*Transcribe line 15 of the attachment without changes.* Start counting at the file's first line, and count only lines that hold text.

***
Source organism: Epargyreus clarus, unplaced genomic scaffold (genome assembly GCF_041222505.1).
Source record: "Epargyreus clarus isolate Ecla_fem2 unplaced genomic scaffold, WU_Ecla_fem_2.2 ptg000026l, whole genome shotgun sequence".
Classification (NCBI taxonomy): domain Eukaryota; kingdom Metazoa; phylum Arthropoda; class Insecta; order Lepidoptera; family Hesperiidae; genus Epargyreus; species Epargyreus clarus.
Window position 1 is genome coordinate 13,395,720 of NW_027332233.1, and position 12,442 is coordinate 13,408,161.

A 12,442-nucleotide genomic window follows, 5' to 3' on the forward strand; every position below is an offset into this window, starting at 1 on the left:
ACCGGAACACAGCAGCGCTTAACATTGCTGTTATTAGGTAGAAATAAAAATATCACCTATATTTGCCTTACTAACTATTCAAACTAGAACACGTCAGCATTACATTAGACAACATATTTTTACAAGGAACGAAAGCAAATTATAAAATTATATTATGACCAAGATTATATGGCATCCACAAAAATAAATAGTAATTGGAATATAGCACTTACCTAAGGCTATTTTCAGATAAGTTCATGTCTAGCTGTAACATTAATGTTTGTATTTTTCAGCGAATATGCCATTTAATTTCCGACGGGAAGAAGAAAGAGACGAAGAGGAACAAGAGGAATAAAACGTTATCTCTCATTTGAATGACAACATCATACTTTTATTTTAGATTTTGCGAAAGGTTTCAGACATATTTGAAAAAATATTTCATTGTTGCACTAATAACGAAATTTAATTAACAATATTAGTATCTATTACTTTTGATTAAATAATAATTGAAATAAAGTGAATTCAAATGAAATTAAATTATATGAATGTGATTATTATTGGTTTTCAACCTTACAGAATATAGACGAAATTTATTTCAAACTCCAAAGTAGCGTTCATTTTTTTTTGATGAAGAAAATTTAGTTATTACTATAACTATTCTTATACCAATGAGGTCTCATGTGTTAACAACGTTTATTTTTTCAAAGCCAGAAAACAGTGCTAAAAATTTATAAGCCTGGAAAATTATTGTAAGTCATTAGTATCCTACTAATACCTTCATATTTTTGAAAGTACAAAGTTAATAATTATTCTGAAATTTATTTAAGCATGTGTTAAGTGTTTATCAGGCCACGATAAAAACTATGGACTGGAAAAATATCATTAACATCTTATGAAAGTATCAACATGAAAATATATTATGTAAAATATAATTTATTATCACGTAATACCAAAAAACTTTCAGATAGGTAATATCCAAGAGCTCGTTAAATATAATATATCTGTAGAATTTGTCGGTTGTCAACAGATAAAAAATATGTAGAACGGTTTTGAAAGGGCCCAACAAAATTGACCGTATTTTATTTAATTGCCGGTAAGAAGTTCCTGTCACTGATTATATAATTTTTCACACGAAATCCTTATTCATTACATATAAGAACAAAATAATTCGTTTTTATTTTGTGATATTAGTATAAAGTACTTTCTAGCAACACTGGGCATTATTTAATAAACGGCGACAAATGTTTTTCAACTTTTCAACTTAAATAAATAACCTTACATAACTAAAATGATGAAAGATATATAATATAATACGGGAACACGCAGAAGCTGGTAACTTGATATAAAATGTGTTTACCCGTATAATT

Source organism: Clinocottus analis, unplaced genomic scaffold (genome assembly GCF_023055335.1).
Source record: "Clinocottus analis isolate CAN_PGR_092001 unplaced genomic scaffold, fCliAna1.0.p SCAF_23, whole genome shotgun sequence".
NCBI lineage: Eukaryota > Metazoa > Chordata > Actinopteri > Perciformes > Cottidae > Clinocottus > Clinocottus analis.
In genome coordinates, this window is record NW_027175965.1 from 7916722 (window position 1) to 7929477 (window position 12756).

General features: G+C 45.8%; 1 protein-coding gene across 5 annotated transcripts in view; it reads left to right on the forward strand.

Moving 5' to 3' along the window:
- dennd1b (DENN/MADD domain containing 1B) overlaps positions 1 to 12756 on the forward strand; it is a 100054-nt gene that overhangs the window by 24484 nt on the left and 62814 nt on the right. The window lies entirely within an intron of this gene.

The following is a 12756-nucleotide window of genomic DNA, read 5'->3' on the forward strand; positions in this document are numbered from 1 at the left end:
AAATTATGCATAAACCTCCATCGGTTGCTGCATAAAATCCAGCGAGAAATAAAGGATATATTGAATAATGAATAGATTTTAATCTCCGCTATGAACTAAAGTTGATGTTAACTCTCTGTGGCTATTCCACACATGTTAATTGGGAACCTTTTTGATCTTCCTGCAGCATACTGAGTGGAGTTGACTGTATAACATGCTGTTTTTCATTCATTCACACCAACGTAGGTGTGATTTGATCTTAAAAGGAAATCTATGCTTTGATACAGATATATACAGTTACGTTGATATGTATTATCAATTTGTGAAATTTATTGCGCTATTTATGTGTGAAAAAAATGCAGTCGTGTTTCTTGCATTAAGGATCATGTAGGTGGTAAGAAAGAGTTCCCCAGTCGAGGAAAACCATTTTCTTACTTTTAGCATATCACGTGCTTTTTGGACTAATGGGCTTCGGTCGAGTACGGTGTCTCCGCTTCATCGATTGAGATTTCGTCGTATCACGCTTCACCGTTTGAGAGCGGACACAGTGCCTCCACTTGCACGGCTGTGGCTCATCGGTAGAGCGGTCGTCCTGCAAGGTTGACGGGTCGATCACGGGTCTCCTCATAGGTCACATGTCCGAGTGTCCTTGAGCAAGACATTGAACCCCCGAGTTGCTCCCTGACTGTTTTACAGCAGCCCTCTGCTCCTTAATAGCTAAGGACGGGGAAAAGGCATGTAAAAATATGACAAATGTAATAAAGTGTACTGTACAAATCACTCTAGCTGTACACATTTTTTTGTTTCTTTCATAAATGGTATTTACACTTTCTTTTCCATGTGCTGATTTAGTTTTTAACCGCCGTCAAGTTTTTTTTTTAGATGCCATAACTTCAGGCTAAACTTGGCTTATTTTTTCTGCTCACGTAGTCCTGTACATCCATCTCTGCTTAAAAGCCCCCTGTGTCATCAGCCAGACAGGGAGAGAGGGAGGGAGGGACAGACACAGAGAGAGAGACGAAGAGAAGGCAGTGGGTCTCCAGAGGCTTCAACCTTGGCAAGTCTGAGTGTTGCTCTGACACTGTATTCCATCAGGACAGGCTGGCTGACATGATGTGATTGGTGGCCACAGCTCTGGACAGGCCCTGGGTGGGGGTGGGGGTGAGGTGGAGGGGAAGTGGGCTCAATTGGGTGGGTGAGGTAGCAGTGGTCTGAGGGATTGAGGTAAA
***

AAATTATGCATAAACCTCCATCGGTTGCTGCATAAAATCCAGCGAGAAATAAAGGATATATTGAATAATGAATAGATTTTAATCTCCGCTATGAACTAAAGTTGATGTTAACTCTCTGTGGCTATTCCACACATGTTAATTGGGAACCTTTTTGATCTTCCTGCAGCATACTGAGTGGAGTTGACTGTATAACATGCTGTTTTTCATTCATTCACACCAACGTAGGTGTGATTTGATCTTAAAAGGAAATCTATGCTTTGATACAGATATATACAGTTACGTTGATATGTATTATCAATTTGTGAAATTTATTGCGCTATTTATGTGTGAAAAAAATGCAGTCGTGTTTCTTGCATTAAGGATCATGTAGGTGGTAAGAAAGAGTTCCCCAGTCGAGGAAAACCATTTTCTTACTTTTAGCATATCACGTGCTTTTTGGACTAATGGGCTTCGGTCGAGTACGGTGTCTCCGCTTCATCGATTGAGATTTCGTCGTATCACGCTTCACCGTTTGAGAGCGGACACAGTGCCTCCACTTGCACGGCTGTGGCTCATCGGTAGAGCGGTCGTCCTGCAAGGTTGACGGGTCGATCACGGGTCTCCTCATAGGTCACATGTCCGAGTGTCCTTGAGCAAGACATTGAACCCCCGAGTTGCTCCCTGACTGTTTTACAGCAGCCCTCTGCTCCTTAATAGCTAAGGACGGGGAAAAGGCATGTAAAAATATGACAAATGTAATAAAGTGTACTGTACAAATCACTCTAGCTGTACACATTTTTTTGTTTCTTTCATAAATGGTATTTACACTTTCTTTTCCATGTGCTGATTTAGTTTTTAACCGCCGTCAAGTTTTTTTTTTAGATGCCATAACTTCAGGCTAAACTTGGCTTATTTTTTCTGCTCACGTAGTCCTGTACATCCATCTCTGCTTAAAAGCCCCCTGTGTCATCAGCCAGACAGGGAGAGAGGGAGGGAGGGACAGACACAGAGAGAGAGACGAAGAGAAGGCAGTGGGTCTCCAGAGGCTTCAACCTTGGCAAGTCTGAGTGTTGCTCTGACACTGTATTCCATCAGGACAGGCTGGCTGACATGATGTGATTGGTGGCCACAGCTCTGGACAGGCCCTGGGTGGGGGTGGGGGTGAGGTGGAGGGGAAGTGGGCTCAATTGGGTGGGTGAGGTAGCAGTGGTCTGAGGGATTGAGGTAAA